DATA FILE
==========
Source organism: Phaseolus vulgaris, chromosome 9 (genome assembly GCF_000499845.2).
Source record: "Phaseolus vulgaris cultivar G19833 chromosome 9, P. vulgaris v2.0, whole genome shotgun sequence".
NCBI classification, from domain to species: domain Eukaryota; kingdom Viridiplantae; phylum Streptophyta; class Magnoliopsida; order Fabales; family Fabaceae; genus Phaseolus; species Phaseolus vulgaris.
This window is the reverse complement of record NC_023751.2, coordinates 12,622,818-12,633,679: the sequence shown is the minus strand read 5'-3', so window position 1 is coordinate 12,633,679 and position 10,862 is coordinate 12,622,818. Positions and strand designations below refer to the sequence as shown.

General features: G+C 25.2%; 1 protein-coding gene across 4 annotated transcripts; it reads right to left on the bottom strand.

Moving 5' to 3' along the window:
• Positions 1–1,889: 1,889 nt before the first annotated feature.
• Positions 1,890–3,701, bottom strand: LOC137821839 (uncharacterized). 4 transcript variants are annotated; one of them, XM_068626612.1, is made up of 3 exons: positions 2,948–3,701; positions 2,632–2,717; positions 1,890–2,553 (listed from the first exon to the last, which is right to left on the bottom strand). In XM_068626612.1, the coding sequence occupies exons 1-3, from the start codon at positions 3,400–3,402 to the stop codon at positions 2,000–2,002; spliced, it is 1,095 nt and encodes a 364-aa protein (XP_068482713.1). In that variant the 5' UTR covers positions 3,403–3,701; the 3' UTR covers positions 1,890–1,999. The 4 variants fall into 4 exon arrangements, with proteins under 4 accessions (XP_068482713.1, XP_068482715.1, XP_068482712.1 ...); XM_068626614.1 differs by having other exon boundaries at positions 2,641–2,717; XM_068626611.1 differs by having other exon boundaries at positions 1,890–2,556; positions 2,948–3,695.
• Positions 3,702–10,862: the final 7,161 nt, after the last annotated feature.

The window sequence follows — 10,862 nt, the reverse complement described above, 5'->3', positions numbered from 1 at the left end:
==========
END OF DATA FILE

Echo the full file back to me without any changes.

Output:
Source organism: Phaseolus vulgaris, chromosome 9 (genome assembly GCF_000499845.2).
Source record: "Phaseolus vulgaris cultivar G19833 chromosome 9, P. vulgaris v2.0, whole genome shotgun sequence".
NCBI classification, from domain to species: domain Eukaryota; kingdom Viridiplantae; phylum Streptophyta; class Magnoliopsida; order Fabales; family Fabaceae; genus Phaseolus; species Phaseolus vulgaris.
This window is the reverse complement of record NC_023751.2, coordinates 12,622,818-12,633,679: the sequence shown is the minus strand read 5'-3', so window position 1 is coordinate 12,633,679 and position 10,862 is coordinate 12,622,818. Positions and strand designations below refer to the sequence as shown.

General features: G+C 25.2%; 1 protein-coding gene across 4 annotated transcripts; it reads right to left on the bottom strand.

Moving 5' to 3' along the window:
• Positions 1–1,889: 1,889 nt before the first annotated feature.
• Positions 1,890–3,701, bottom strand: LOC137821839 (uncharacterized). 4 transcript variants are annotated; one of them, XM_068626612.1, is made up of 3 exons: positions 2,948–3,701; positions 2,632–2,717; positions 1,890–2,553 (listed from the first exon to the last, which is right to left on the bottom strand). In XM_068626612.1, the coding sequence occupies exons 1-3, from the start codon at positions 3,400–3,402 to the stop codon at positions 2,000–2,002; spliced, it is 1,095 nt and encodes a 364-aa protein (XP_068482713.1). In that variant the 5' UTR covers positions 3,403–3,701; the 3' UTR covers positions 1,890–1,999. The 4 variants fall into 4 exon arrangements, with proteins under 4 accessions (XP_068482713.1, XP_068482715.1, XP_068482712.1 ...); XM_068626614.1 differs by having other exon boundaries at positions 2,641–2,717; XM_068626611.1 differs by having other exon boundaries at positions 1,890–2,556; positions 2,948–3,695.
• Positions 3,702–10,862: the final 7,161 nt, after the last annotated feature.

The window sequence follows — 10,862 nt, the reverse complement described above, 5'->3', positions numbered from 1 at the left end: